The plus this season in Japan for Patton has allowed no home runs in 35.1 innings after giving up four in 60 innings for the Bay Stars in 2017. The numbers for Patton have improved over his stateside years so he may be worth a further look if he leaves Japan.

Frank Herrmann – RH Closer of Tohoku Rakuten Golden Eagles

Frank Herrmann has a degree in economics from Harvard (2006) so he is certainly familiar with Boston baseball. Herrmann – now 34-years-old – has 135.1 innings under his MLB cleats with a 4.72 ERA/4.68 FIP. What jumps out is a 33.3 GB% and seven home runs allowed. Herrmann relies on three basic pitchers – fastball, curve, and slider with a fastball that gets close to the mid-90s range.

The 2017 season was Herrmann’s introduction to Japan and it was a success appearing in 56 games with 53 IP.  Herrmann was used primarily as a set-up in the Eagles bullpen but did get a save.  This season Hermann has improved upon his H/9 dropping it from 8.2 to 5.6 while doing the dual role of closing and set-up.

This season Herrmann has been outstanding with 17 saves and 12 holds for the Golden Eagles. Herrmann’s 42.2 IP, 31 H, 16 BB, 41 K, have placed him among the top bullpen pitchers of Pacific League.  I would suspect Herrmann may have decided that Japan is his best baseball option.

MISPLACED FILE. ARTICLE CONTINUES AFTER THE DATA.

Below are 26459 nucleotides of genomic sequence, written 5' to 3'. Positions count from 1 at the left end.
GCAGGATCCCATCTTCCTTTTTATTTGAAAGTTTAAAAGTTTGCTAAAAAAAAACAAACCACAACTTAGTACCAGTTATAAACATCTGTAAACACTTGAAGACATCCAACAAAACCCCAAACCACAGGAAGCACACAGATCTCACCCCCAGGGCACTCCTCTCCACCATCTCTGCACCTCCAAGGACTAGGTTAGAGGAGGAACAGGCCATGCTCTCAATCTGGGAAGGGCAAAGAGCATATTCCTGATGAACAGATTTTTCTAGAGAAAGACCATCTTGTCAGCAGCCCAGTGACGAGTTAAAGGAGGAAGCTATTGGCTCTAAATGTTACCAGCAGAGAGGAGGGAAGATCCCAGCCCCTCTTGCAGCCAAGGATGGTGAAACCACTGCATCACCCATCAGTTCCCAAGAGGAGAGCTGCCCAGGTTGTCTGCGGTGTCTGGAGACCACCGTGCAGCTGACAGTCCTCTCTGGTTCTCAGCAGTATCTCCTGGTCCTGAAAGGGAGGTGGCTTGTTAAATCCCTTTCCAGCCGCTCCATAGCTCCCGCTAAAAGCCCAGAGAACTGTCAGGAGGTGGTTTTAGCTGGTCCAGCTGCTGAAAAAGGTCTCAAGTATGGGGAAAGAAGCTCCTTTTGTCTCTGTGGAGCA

Michael Tonkin – RH Closer of Hokkaido Nippon-Ham Fighters

The number 25 stands out with Michael Tonkin in his five seasons with the Twins.  That is the number of home runs allowed in 146.1 innings. This season in Japan Tonkin has given it up just once in 42.2 IP while notching 12 saves and 17 holds.

Tonkin had spent his entire career in the Twins organization before being released in 2017 and then pursued the Japanese option. On a personal note, Tonkin’s brother-in-law is former Twins outfielder Jason Kubel.

The 28-year-old Tonkin is a basic two-pitch pitcher with his primary go-to pitch a near mid-90s fastball.  Tonkin’s second choice is a slider that he delivers in the low 80s. In Tonkin’s MLB career he posted a 9.2 K/9 and 3.3 BB/9, but in Japan, Tonkin has only 24 punch outs and four wild pitches.

Kris Johnson – LH starter of Hiroshima Toyo Carp

A name from the Red Sox past is the 33-year-old Kris Johnson who was a first-round pick for Boston way back in 2006. Johnson was eventually released by the Red Sox and made it to the majors for just 23.2 IP for the Twins and Pirates. Johnson’s MLB stats should be categorized as forgettable.

Johnson relies on four pitches with his sinker being the centerpiece at 41% of the time. Johnson – like most of those mentioned – will not require a radar gun with triple digits screen.  In Japan, Johnson has been successful in his four years including a 14-7 season (2015) followed by a 15-7 season that places him among the best in Nippon Baseball.

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Would Johnson even consider a return? Johnson’s current contract with the Carp expires (I believe) after this season, but his success in Japan as one of the best pitchers and rewarded as such may just keep Johnson in his second home.

Japan Stats through 8/19